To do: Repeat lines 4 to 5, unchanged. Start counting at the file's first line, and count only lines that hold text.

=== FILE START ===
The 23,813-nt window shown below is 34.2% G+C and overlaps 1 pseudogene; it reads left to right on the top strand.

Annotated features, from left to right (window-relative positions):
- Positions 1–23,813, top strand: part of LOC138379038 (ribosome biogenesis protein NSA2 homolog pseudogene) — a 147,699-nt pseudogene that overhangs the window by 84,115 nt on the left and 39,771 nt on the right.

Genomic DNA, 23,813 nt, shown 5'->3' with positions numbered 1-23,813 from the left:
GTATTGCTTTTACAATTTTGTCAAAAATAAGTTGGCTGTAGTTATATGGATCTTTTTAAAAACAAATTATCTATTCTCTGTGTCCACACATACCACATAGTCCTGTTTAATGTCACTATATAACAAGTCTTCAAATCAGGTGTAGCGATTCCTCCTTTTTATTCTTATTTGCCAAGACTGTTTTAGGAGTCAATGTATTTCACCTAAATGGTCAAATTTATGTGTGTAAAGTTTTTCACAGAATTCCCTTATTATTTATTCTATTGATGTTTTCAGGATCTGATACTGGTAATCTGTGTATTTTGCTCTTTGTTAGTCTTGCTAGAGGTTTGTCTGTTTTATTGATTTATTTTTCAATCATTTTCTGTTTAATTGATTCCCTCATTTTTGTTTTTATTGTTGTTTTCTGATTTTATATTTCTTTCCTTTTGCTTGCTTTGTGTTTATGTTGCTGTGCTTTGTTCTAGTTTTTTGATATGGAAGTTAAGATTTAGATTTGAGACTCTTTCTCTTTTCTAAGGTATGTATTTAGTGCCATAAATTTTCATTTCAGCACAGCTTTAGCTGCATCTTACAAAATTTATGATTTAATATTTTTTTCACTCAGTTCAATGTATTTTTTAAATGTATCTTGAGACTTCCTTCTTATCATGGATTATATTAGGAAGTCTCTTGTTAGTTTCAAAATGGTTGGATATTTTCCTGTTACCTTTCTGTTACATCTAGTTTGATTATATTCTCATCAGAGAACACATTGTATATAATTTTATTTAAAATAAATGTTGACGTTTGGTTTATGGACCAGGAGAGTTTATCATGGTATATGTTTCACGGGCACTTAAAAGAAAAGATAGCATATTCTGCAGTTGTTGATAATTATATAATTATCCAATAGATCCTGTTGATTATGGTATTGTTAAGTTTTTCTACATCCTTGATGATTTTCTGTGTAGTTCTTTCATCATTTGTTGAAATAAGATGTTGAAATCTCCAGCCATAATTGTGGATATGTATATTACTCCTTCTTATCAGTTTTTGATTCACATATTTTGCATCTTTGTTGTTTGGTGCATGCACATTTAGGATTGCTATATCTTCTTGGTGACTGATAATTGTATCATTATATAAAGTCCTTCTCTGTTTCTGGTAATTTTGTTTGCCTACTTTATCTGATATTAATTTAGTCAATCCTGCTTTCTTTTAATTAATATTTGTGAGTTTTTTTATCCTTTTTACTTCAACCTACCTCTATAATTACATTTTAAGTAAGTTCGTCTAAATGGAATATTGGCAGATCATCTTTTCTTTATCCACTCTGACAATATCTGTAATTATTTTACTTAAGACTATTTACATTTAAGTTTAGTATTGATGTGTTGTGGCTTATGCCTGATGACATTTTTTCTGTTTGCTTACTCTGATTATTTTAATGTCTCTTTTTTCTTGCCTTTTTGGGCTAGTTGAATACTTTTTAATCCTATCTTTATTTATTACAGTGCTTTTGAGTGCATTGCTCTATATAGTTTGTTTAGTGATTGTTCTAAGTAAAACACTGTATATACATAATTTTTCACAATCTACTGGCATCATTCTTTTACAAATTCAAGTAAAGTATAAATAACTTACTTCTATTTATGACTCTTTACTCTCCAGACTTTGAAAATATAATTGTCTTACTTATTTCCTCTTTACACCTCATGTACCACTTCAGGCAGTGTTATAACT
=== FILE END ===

Genomic DNA, 23,813 nt, shown 5'->3' with positions numbered 1-23,813 from the left:
GTATTGCTTTTACAATTTTGTCAAAAATAAGTTGGCTGTAGTTATATGGATCTTTTTAAAAACAAATTATCTATTCTCTGTGTCCACACATACCACATAGTCCTGTTTAATGTCACTATATAACAAGTCTTCAAATCAGGTGTAGCGATTCCTCCTTTTTATTCTTATTTGCCAAGACTGTTTTAGGAGTCAATGTATTTCACCTAAATGGTCAAATTTATGTGTGTAAAGTTTTTCACAGAATTCCCTTATTATTTATTCTATTGATGTTTTCAGGATCTGATACTGGTAATCTGTGTATTTTGCTCTTTGTTAGTCTTGCTAGAGGTTTGTCTGTTTTATTGATTTATTTTTCAATCATTTTCTGTTTAATTGATTCCCTCATTTTTGTTTTTATTGTTGTTTTCTGATTTTATATTTCTTTCCTTTTGCTTGCTTTGTGTTTATGTTGCTGTGCTTTGTTCTAGTTTTTTGATATGGAAGTTAAGATTTAGATTTGAGACTCTTTCTCTTTTCTAAGGTATGTATTTAGTGCCATAAATTTTCATTTCAGCACAGCTTTAGCTGCATCTTACAAAATTTATGATTTAATATTTTTTTCACTCAGTTCAATGTATTTTTTAAATGTATCTTGAGACTTCCTTCTTATCATGGATTATATTAGGAAGTCTCTTGTTAGTTTCAAAATGGTTGGATATTTTCCTGTTACCTTTCTGTTACATCTAGTTTGATTATATTCTCATCAGAGAACACATTGTATATAATTTTATTTAAAATAAATGTTGACGTTTGGTTTATGGACCAGGAGAGTTTATCATGGTATATGTTTCACGGGCACTTAAAAGAAAAGATAGCATATTCTGCAGTTGTTGATAATTATATAATTATCCAATAGATCCTGTTGATTATGGTATTGTTAAGTTTTTCTACATCCTTGATGATTTTCTGTGTAGTTCTTTCATCATTTGTTGAAATAAGATGTTGAAATCTCCAGCCATAATTGTGGATATGTATATTACTCCTTCTTATCAGTTTTTGATTCACATATTTTGCATCTTTGTTGTTTGGTGCATGCACATTTAGGATTGCTATATCTTCTTGGTGACTGATAATTGTATCATTATATAAAGTCCTTCTCTGTTTCTGGTAATTTTGTTTGCCTACTTTATCTGATATTAATTTAGTCAATCCTGCTTTCTTTTAATTAATATTTGTGAGTTTTTTTATCCTTTTTACTTCAACCTACCTCTATAATTACATTTTAAGTAAGTTCGTCTAAATGGAATATTGGCAGATCATCTTTTCTTTATCCACTCTGACAATATCTGTAATTATTTTACTTAAGACTATTTACATTTAAGTTTAGTATTGATGTGTTGTGGCTTATGCCTGATGACATTTTTTCTGTTTGCTTACTCTGATTATTTTAATGTCTCTTTTTTCTTGCCTTTTTGGGCTAGTTGAATACTTTTTAATCCTATCTTTATTTATTACAGTGCTTTTGAGTGCATTGCTCTATATAGTTTGTTTAGTGATTGTTCTAAGTAAAACACTGTATATACATAATTTTTCACAATCTACTGGCATCATTCTTTTACAAATTCAAGTAAAGTATAAATAACTTACTTCTATTTATGACTCTTTACTCTCCAGACTTTGAAAATATAATTGTCTTACTTATTTCCTCTTTACACCTCATGTACCACTTCAGGCAGTGTTATAACT